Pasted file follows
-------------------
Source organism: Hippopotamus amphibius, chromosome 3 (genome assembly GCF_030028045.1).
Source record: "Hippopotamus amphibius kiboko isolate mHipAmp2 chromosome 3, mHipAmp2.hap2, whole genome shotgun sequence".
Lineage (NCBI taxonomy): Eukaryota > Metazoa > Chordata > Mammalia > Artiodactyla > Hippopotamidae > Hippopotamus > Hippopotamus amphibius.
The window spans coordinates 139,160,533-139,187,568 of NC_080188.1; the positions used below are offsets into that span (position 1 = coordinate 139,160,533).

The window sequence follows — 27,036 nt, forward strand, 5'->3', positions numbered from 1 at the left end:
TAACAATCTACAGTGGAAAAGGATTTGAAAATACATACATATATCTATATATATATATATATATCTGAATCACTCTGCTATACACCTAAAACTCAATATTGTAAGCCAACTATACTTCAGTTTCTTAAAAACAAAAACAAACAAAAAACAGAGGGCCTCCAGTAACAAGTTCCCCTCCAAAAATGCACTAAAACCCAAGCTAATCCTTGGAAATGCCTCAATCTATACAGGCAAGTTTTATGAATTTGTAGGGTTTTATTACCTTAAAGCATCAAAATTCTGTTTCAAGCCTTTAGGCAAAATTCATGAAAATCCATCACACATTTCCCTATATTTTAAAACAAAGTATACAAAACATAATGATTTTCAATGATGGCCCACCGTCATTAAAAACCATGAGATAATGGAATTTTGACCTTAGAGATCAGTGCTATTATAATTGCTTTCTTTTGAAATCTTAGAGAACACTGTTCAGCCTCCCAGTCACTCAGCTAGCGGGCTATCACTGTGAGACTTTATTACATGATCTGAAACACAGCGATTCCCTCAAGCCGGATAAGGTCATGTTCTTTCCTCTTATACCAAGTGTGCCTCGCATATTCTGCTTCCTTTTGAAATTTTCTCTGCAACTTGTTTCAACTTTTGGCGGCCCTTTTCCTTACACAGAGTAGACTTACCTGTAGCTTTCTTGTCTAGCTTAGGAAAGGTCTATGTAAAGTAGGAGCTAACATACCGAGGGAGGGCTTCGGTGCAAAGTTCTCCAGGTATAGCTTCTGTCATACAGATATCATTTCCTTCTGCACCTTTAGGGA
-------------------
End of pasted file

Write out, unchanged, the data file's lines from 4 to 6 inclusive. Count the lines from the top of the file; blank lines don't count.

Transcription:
The window spans coordinates 139,160,533-139,187,568 of NC_080188.1; the positions used below are offsets into that span (position 1 = coordinate 139,160,533).

The window sequence follows — 27,036 nt, forward strand, 5'->3', positions numbered from 1 at the left end:
TAACAATCTACAGTGGAAAAGGATTTGAAAATACATACATATATCTATATATATATATATATATCTGAATCACTCTGCTATACACCTAAAACTCAATATTGTAAGCCAACTATACTTCAGTTTCTTAAAAACAAAAACAAACAAAAAACAGAGGGCCTCCAGTAACAAGTTCCCCTCCAAAAATGCACTAAAACCCAAGCTAATCCTTGGAAATGCCTCAATCTATACAGGCAAGTTTTATGAATTTGTAGGGTTTTATTACCTTAAAGCATCAAAATTCTGTTTCAAGCCTTTAGGCAAAATTCATGAAAATCCATCACACATTTCCCTATATTTTAAAACAAAGTATACAAAACATAATGATTTTCAATGATGGCCCACCGTCATTAAAAACCATGAGATAATGGAATTTTGACCTTAGAGATCAGTGCTATTATAATTGCTTTCTTTTGAAATCTTAGAGAACACTGTTCAGCCTCCCAGTCACTCAGCTAGCGGGCTATCACTGTGAGACTTTATTACATGATCTGAAACACAGCGATTCCCTCAAGCCGGATAAGGTCATGTTCTTTCCTCTTATACCAAGTGTGCCTCGCATATTCTGCTTCCTTTTGAAATTTTCTCTGCAACTTGTTTCAACTTTTGGCGGCCCTTTTCCTTACACAGAGTAGACTTACCTGTAGCTTTCTTGTCTAGCTTAGGAAAGGTCTATGTAAAGTAGGAGCTAACATACCGAGGGAGGGCTTCGGTGCAAAGTTCTCCAGGTATAGCTTCTGTCATACAGATATCATTTCCTTCTGCACCTTTAGGGA